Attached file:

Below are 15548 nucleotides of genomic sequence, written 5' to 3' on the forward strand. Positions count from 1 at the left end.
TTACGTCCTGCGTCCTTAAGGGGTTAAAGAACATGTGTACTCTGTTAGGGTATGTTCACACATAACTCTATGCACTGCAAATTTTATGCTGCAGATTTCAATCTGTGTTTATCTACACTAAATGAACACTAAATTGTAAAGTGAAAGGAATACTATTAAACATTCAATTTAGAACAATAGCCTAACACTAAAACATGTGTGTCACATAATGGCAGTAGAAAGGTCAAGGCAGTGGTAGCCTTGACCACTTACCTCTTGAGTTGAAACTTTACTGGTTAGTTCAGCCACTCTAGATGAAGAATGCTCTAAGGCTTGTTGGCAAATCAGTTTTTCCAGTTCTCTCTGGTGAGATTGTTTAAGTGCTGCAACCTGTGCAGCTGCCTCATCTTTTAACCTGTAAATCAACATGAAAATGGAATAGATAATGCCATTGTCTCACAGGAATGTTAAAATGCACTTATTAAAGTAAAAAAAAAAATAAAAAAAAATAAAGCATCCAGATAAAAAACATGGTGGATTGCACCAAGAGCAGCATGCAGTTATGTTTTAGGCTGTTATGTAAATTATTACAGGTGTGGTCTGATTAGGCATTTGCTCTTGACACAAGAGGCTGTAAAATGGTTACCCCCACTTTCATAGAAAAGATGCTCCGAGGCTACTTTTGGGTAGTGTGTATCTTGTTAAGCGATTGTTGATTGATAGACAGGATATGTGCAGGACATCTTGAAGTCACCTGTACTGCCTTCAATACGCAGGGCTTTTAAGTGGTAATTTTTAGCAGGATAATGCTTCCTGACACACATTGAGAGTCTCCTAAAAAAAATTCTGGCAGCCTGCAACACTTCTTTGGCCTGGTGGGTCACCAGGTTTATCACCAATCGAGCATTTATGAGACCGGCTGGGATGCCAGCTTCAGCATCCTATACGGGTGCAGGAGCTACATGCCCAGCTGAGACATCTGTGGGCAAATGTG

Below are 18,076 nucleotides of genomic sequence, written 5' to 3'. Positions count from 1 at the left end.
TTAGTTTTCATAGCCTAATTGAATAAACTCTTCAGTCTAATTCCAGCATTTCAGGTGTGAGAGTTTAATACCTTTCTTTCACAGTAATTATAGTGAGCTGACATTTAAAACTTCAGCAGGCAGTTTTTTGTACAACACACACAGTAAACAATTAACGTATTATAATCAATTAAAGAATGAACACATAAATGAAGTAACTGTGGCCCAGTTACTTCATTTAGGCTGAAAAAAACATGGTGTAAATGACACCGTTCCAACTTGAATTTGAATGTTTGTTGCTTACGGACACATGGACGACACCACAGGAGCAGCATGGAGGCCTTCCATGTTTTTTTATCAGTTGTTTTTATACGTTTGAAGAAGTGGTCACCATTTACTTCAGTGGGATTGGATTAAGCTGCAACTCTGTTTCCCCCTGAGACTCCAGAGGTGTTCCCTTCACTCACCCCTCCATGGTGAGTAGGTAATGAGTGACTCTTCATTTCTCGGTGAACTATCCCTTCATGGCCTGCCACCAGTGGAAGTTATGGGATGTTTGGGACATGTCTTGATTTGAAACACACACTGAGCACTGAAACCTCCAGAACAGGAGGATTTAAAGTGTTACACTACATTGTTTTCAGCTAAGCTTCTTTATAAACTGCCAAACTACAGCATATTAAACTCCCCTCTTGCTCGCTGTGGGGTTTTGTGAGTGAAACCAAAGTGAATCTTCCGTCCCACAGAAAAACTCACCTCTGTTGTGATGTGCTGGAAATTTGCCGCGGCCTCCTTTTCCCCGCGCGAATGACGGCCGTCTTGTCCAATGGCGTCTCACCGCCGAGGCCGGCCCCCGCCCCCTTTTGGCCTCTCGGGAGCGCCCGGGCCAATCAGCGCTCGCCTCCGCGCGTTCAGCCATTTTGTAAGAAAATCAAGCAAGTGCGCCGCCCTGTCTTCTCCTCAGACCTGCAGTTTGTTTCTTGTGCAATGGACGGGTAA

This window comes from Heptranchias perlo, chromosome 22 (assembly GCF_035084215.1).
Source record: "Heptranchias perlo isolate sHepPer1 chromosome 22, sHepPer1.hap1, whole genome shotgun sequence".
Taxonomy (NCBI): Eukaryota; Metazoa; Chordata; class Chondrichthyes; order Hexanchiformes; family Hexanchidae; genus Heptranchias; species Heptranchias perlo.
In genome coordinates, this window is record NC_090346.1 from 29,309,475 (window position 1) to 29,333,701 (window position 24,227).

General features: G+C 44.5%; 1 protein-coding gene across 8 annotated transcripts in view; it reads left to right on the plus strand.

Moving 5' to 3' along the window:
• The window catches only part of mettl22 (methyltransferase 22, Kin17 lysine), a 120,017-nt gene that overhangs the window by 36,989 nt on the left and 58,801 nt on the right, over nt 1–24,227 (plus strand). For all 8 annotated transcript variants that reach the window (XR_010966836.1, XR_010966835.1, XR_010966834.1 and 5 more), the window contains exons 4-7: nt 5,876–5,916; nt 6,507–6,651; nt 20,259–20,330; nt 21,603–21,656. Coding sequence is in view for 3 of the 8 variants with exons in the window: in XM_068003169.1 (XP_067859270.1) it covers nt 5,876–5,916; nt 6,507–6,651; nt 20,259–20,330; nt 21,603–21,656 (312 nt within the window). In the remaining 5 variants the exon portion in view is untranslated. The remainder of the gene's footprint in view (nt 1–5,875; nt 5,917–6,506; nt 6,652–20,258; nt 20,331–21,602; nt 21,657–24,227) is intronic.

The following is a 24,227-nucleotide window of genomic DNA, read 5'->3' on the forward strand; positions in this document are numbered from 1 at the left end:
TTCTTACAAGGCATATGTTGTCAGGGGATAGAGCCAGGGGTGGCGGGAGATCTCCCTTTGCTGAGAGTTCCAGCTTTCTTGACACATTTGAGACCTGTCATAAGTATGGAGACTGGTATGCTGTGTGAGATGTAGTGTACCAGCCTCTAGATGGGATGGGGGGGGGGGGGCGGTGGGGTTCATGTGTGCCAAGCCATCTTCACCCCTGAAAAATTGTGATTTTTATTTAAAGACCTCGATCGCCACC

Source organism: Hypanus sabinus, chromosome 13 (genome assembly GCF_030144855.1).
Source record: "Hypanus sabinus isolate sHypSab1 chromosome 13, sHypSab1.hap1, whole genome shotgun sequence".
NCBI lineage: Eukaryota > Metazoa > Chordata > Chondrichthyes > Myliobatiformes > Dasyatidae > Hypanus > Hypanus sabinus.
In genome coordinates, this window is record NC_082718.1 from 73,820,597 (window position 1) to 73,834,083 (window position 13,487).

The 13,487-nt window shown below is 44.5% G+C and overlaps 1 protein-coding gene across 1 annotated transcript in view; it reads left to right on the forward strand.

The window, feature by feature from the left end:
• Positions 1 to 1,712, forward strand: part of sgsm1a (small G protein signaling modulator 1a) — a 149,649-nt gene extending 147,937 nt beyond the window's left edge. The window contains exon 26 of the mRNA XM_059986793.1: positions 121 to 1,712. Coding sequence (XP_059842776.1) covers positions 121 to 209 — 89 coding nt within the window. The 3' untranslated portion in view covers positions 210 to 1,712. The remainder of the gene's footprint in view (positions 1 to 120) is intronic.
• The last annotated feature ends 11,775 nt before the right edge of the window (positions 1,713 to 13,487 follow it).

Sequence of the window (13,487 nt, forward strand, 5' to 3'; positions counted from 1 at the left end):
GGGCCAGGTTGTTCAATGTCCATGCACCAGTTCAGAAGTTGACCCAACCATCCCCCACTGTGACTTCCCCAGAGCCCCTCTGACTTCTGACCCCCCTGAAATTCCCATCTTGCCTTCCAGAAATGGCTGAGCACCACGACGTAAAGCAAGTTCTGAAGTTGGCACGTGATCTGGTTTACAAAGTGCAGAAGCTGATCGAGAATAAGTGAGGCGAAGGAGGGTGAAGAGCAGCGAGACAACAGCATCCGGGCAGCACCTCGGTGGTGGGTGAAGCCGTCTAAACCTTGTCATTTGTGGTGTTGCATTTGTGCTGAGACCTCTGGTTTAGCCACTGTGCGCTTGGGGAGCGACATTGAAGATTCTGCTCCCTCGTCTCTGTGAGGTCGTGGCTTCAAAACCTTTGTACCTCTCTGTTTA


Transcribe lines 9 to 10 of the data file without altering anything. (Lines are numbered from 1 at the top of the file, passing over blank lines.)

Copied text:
General features: G+C 44.5%; 1 protein-coding gene across 8 annotated transcripts in view; it reads left to right on the plus strand.

Moving 5' to 3' along the window: